Thomas William Hardison was born in Richland, Arkansas (Columbia County) on April 2, 1884. His parents were Dr. William Harvey and Caroline Peavy Hardison. He attended Hendrix College in 1902-1903 before going to Memphis Hospital Medical College. After two years in medical school he returned to Arkansas. In 1905 he was licensed (Conway County) as a medical doctor by the state medical board.
His first medical practice was in Tucker, Arkansas. After a short time he secured a position with the Fort Smith Lumber Company as a contract physician for lumbermen in the small town of Adona on lower Petit Jean Mountain. During his first year there, 1907, he married Julia Alma Hutto, a young school teacher (whom he referred to as Mary in his writings). They lived on Petit Jean Mountain the rest of their lives. The couple had one child, a son who also went to Hendrix College, became a violinist, then later earned a Ph.D. in engineering in California.
In Adona, Dr. Hardison quickly endeared himself to the lumbermen. He took part in their roughhouse fun but was respected for the serious attention he gave to the medical care of the lumber jacks and their families. At the same time he was called on by the sick local mountain settlers. He continued working for the lumber company until 1909 when the mill closed its operation. At that time, Dr. Hardison chose to stay with the mountain people. For at least 30 of his 52 years of medical practice (45 on Petit Jean Mt.) he kept a diary of the people he served and of life on Petit Jean Mt. During these years he was active in the Conway County Medical Association and was President in 1923. When his patients needed surgery, he sent them to Morrison, often accompanying them, sometime administering the anesthetic during the operation. Earning a living with the poor mountaineers was difficult. He was often paid with produce or in bartering, yet he never turned down a call for service.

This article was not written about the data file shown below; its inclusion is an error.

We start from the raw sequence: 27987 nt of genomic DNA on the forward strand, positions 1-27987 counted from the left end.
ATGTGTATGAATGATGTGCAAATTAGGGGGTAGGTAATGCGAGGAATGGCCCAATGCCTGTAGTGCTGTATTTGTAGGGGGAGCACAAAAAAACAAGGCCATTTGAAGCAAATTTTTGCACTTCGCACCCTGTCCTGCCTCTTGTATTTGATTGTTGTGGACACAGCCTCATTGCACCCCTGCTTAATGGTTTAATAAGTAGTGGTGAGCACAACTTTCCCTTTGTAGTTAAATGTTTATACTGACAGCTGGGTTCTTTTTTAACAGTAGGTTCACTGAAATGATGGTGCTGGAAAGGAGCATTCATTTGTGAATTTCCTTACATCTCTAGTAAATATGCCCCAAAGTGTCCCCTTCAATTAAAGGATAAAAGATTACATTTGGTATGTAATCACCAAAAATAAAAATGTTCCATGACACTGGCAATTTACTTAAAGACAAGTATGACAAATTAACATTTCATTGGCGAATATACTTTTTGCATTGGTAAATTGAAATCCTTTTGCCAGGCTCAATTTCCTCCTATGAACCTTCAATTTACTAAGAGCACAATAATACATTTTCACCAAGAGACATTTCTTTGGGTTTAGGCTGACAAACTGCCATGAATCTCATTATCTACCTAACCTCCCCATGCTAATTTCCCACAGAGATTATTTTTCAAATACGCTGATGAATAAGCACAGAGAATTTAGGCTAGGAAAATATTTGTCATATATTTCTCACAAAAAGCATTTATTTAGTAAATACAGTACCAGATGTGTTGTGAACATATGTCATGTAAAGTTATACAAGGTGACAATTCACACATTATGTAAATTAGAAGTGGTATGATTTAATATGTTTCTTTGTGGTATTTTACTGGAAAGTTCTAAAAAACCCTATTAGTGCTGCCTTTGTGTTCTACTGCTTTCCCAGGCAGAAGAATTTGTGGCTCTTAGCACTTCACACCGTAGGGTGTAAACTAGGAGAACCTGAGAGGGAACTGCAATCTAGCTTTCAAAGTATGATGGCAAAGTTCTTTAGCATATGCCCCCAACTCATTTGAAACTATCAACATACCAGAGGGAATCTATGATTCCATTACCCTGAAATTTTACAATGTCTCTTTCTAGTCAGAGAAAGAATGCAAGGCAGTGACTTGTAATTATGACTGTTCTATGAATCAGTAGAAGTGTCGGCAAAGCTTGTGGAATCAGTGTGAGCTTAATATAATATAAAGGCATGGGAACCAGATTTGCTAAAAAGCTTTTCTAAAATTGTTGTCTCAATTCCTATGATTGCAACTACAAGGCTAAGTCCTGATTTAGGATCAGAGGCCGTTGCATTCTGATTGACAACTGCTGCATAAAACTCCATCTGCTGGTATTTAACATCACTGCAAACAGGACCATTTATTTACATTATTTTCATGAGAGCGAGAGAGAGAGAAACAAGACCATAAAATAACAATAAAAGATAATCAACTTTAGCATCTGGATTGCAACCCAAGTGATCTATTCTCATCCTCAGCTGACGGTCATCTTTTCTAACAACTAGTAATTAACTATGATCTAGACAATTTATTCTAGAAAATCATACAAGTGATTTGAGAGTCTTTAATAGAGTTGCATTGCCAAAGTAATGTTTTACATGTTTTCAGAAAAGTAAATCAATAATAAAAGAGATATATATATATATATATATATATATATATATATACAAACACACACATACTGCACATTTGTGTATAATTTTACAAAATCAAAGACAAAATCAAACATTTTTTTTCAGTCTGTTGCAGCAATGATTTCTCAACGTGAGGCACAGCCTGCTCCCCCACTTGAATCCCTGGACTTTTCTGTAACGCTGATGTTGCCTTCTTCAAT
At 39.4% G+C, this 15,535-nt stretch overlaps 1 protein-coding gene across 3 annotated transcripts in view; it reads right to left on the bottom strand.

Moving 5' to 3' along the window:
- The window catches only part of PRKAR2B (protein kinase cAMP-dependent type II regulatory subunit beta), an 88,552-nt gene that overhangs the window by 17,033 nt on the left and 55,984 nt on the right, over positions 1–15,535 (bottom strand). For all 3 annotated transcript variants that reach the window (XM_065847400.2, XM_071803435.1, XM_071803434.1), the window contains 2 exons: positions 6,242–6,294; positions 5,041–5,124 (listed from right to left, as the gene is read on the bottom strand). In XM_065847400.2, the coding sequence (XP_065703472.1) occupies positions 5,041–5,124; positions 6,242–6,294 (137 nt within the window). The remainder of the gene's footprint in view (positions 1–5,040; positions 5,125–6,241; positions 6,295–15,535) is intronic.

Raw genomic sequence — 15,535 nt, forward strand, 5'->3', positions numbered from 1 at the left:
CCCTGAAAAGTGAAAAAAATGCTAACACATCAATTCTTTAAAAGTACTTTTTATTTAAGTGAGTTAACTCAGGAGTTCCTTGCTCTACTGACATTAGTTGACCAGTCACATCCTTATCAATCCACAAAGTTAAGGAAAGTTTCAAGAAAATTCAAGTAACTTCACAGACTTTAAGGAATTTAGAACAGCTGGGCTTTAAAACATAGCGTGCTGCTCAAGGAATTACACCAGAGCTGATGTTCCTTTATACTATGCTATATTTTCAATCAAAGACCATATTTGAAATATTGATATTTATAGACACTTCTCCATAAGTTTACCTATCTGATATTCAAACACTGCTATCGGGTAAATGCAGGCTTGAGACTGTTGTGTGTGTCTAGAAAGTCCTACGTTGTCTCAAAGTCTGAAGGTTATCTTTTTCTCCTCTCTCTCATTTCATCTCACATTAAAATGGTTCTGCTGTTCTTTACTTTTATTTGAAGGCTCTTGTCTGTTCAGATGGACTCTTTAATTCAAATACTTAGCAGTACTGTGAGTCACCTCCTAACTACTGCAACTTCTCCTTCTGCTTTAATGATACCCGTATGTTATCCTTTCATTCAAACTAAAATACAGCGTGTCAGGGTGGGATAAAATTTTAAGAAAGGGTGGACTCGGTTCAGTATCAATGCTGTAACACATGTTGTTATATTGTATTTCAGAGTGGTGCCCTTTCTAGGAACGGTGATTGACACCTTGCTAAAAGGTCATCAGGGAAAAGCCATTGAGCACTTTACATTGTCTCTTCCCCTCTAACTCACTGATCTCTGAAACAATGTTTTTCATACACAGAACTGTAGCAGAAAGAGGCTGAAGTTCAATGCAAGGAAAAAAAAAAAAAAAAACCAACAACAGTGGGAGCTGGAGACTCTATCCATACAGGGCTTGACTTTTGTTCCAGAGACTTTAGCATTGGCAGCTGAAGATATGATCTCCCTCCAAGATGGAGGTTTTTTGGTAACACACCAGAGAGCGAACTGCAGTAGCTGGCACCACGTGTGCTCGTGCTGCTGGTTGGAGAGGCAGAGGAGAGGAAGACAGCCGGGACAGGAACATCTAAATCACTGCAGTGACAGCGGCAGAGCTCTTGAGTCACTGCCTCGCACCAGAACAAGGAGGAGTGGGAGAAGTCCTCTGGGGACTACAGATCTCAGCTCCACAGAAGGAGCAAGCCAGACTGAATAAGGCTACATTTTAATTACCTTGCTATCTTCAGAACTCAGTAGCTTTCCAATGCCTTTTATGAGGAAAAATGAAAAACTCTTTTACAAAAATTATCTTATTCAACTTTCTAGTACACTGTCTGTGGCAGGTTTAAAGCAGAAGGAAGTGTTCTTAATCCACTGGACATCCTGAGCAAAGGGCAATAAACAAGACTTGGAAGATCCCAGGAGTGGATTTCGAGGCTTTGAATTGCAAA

To add to his income he began a small farming operation and wrote stories for magazines, successfully publishing at least 8 articles for the Ladies Home Journal, Taylor-Trot Wood Magazine and The County Gentleman. Once he won $15,000 from Proctor and Gamble in a writing contest. In his later years he wrote a 24 chapter draft of a book of his life and his practice. Though it was never published it contains tales of his patients, how he traversed Petit Jean Mountain on foot, on horseback, in the snow and through fields of wild flowers, or later in a car, and how the mountain and its people changed over the years.
The last paragraph in his unpublished book conveys his love and commitment to Petit Jean Mountain and the patients he served.